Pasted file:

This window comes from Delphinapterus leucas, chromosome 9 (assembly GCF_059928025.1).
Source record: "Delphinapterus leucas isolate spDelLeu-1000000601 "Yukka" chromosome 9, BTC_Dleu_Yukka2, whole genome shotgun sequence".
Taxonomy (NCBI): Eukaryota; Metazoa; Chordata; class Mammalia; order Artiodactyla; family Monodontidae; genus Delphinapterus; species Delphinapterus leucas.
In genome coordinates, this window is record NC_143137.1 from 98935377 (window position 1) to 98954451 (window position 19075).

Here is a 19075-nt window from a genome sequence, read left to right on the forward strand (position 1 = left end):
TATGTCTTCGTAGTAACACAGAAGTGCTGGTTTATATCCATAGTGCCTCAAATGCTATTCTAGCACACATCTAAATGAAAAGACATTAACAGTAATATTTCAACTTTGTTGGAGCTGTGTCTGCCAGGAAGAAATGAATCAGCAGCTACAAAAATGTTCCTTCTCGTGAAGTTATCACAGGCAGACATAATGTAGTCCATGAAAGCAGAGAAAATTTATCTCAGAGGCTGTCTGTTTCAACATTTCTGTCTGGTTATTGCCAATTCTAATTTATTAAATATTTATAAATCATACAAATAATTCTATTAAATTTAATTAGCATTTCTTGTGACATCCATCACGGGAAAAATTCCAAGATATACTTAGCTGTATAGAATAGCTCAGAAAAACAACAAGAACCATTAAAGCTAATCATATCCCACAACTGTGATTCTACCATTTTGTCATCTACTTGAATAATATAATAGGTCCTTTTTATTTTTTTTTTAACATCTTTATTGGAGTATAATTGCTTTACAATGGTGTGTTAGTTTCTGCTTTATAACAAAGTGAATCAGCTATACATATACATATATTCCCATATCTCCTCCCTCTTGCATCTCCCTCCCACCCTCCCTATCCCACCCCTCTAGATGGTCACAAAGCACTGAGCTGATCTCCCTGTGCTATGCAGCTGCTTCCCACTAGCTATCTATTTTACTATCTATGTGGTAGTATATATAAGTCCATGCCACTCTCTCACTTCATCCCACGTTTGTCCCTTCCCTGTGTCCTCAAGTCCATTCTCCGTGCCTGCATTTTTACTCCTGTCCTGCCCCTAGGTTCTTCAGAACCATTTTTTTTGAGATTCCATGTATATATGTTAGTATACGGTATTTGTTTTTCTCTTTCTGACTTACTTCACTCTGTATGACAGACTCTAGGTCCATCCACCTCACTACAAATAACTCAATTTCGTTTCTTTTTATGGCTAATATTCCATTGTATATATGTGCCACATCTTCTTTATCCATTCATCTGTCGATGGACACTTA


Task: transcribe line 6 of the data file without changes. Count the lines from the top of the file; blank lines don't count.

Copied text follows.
TATGTCTTCGTAGTAACACAGAAGTGCTGGTTTATATCCATAGTGCCTCAAATGCTATTCTAGCACACATCTAAATGAAAAGACATTAACAGTAATATTTCAACTTTGTTGGAGCTGTGTCTGCCAGGAAGAAATGAATCAGCAGCTACAAAAATGTTCCTTCTCGTGAAGTTATCACAGGCAGACATAATGTAGTCCATGAAAGCAGAGAAAATTTATCTCAGAGGCTGTCTGTTTCAACATTTCTGTCTGGTTATTGCCAATTCTAATTTATTAAATATTTATAAATCATACAAATAATTCTATTAAATTTAATTAGCATTTCTTGTGACATCCATCACGGGAAAAATTCCAAGATATACTTAGCTGTATAGAATAGCTCAGAAAAACAACAAGAACCATTAAAGCTAATCATATCCCACAACTGTGATTCTACCATTTTGTCATCTACTTGAATAATATAATAGGTCCTTTTTATTTTTTTTTTAACATCTTTATTGGAGTATAATTGCTTTACAATGGTGTGTTAGTTTCTGCTTTATAACAAAGTGAATCAGCTATACATATACATATATTCCCATATCTCCTCCCTCTTGCATCTCCCTCCCACCCTCCCTATCCCACCCCTCTAGATGGTCACAAAGCACTGAGCTGATCTCCCTGTGCTATGCAGCTGCTTCCCACTAGCTATCTATTTTACTATCTATGTGGTAGTATATATAAGTCCATGCCACTCTCTCACTTCATCCCACGTTTGTCCCTTCCCTGTGTCCTCAAGTCCATTCTCCGTGCCTGCATTTTTACTCCTGTCCTGCCCCTAGGTTCTTCAGAACCATTTTTTTTGAGATTCCATGTATATATGTTAGTATACGGTATTTGTTTTTCTCTTTCTGACTTACTTCACTCTGTATGACAGACTCTAGGTCCATCCACCTCACTACAAATAACTCAATTTCGTTTCTTTTTATGGCTAATATTCCATTGTATATATGTGCCACATCTTCTTTATCCATTCATCTGTCGATGGACACTTA